It wasn’t always this way. There was a time when I used to have real conversations. With real people. I know all you people out there are real too. But I can’t see you. Can’t hear the nuances of your voices. I don’t know how you’re feeling. At least, I’ve only got your electronic word for it. I can’t give you a hug when we both need one. OK, I could give you any number of virtual hugs. Throw sheep at you if that’s your thing. But it’s not the same.
My guess is not many of you remember the 1979 General Election. The dreadful day Margaret Thatcher was elected. I moved house that day, so it’s etched on my mind for ever. I sat among the packing boxes and wept as the results came in. The house we moved into was on an estate in a small Wiltshire town. As we settled in, the neighbours started knocking on the door. They brought tea and biscuits. Invited us round for coffee. Gave us sandwiches. Advised on decorating and childcare. Helped us strip the ghastly polystyrene tiles from the kitchen ceiling. They asked who we were. Where we came from. Who we were related to. Pure nosiness of course. Fuel for gossip. But they cared enough to ask. For better or worse, we became part of a community. We supported each other. Our children played together in the street. Scraped their knees. Fought. Forgave. Ran freely in and out of one another’s houses. We adults exchanged DIY tools. Shared surplus produce from the garden. If there was a birth, a marriage or a death we all chipped in 50p for a gift. I didn’t know it then, but we were the last family to be accepted into a close-knit group whose days were already numbered.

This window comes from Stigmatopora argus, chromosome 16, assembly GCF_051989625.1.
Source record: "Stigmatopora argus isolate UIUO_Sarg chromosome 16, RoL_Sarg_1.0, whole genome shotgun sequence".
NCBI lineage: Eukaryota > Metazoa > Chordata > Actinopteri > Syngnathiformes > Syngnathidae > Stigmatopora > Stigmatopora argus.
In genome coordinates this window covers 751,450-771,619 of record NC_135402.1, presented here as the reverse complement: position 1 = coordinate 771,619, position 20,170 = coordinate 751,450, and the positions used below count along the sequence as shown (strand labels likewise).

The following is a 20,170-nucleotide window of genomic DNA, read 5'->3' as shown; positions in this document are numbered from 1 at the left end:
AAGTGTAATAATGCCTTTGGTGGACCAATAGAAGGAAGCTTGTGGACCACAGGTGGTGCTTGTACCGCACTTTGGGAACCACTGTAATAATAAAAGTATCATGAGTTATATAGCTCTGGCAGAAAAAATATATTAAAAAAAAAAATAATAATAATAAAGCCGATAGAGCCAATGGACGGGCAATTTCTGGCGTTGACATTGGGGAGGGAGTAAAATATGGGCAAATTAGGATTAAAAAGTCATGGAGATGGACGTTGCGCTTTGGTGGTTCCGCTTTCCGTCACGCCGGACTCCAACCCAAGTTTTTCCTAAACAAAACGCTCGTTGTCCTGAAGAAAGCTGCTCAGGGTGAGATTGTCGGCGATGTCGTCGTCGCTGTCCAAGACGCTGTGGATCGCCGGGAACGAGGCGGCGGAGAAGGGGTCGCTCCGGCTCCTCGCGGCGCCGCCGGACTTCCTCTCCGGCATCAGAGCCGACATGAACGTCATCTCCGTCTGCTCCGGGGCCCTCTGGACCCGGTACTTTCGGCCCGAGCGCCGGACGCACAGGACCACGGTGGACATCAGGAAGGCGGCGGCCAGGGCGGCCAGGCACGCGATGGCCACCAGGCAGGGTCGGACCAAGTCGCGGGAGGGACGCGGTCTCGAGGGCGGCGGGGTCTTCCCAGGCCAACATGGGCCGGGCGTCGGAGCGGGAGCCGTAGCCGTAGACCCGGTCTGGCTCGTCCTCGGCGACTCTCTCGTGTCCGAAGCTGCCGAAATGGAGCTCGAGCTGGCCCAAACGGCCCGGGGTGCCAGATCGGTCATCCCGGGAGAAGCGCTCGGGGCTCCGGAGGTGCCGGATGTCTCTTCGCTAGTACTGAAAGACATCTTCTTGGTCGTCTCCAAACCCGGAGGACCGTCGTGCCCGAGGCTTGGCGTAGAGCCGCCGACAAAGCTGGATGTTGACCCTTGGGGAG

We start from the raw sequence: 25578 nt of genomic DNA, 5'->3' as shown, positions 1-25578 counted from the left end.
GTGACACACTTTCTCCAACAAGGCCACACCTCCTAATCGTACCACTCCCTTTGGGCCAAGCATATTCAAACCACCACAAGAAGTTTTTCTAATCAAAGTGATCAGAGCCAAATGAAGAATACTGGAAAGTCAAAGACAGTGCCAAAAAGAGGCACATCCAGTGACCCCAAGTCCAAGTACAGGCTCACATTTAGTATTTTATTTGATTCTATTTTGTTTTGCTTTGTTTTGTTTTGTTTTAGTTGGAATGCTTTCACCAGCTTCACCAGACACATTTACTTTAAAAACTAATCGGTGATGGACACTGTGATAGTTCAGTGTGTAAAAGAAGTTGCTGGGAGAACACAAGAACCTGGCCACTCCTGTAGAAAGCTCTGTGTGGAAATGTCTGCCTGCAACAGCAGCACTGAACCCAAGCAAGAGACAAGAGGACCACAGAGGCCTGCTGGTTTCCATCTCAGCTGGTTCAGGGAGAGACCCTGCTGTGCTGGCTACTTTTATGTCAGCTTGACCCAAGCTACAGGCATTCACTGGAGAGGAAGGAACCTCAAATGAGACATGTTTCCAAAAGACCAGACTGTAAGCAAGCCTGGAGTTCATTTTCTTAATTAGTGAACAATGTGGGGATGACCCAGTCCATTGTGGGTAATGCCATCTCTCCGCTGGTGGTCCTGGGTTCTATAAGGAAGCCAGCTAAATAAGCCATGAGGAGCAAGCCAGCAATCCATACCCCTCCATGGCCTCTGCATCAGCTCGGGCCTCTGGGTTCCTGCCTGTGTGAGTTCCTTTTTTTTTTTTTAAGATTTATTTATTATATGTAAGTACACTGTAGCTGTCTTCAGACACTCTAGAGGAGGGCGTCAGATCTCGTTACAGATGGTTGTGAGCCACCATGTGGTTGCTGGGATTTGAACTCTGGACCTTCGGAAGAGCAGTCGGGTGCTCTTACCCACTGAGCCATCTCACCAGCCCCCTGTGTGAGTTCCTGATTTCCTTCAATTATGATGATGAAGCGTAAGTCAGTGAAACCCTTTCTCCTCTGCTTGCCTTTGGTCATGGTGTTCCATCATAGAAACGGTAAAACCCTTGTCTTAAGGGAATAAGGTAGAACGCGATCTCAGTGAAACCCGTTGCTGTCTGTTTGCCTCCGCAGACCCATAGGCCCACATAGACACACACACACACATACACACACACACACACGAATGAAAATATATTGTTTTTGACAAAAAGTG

I don’t remember where the rot set in. Was it all the cars on the school run? You can’t strike up a conversation from a sealed tin box on wheels. Perhaps it was the rising expectations. Second-hand was second class. Sharing was scrounging. We all worked longer hours. No time for idle chat. After all, there was no such thing as society now. It was every woman for herself. The children came in from the street. Played computer games instead. Safe. Sanitary. Separate. I moved out twenty-six years on. I didn’t know my next-door neighbours’ names.